If adding 5% DCO to the Coker feed reduces the fouling rate, then the problem is likely an incompatible resid blend. DCO is very aromatic and a good solvent for asphaltenes, so blending DCO into the Coker feed will help keep the asphaltenes in solution and limit the coke formation in the heater.
When I have seen resid incompatibility the heater fouling occurs in the upper radiant section and the shock tubes of the convection section. Normal Coker heater fouling is typically in the lower radiant section of the heater. Where in the heater are you seeing this rapid fouling?
Asphaltene precipitation occurs when the solvent power of the resid is insufficient to keep all the asphaltenes in solution. Blending aromatic, high asphaltene resids with paraffinic, low asphaltene resids can result in significant asphaltene precipitation, depending on the proportions and the blending order. If resid blending is done by blending crudes together, then the order does not matter. The overall solvent power is the key to preventing the asphaltenes from coming out of solution early.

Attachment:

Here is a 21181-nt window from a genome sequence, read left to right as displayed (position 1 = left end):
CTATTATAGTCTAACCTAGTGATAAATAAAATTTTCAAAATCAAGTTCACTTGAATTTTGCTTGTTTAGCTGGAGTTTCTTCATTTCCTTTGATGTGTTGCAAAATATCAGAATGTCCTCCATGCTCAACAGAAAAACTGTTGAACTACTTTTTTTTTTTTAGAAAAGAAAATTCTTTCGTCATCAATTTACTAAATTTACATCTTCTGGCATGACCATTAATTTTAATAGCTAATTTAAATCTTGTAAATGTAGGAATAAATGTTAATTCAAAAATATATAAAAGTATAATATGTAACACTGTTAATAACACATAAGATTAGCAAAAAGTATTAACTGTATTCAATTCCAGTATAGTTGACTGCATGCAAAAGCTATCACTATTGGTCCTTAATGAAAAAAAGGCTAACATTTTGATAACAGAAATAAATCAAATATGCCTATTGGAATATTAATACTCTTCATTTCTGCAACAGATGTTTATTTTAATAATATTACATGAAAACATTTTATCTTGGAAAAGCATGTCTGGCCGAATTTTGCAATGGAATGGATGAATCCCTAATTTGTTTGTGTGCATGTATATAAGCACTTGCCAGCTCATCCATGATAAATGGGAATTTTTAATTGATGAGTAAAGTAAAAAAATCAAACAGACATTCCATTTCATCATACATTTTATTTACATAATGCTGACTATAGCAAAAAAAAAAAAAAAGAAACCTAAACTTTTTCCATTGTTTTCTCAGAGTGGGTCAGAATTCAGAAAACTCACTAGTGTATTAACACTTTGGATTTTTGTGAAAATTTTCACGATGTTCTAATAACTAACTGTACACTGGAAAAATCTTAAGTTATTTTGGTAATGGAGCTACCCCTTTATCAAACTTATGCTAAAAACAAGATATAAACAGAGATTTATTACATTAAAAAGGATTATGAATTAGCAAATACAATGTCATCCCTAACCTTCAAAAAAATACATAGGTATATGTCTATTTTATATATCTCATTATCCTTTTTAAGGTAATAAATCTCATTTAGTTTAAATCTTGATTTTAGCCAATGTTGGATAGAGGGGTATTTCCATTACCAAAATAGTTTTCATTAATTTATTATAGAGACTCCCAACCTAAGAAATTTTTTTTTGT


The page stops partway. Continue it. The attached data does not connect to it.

Just because the crudes are compatible at desalter temperatures does not mean that the resids will be compatible at the elevated temperatures in the Coker heater. Managing the ratios of aromatic to paraffinic resids is probably the most practical method of managing this fouling. I am not aware of a definitive test that predicts this fouling.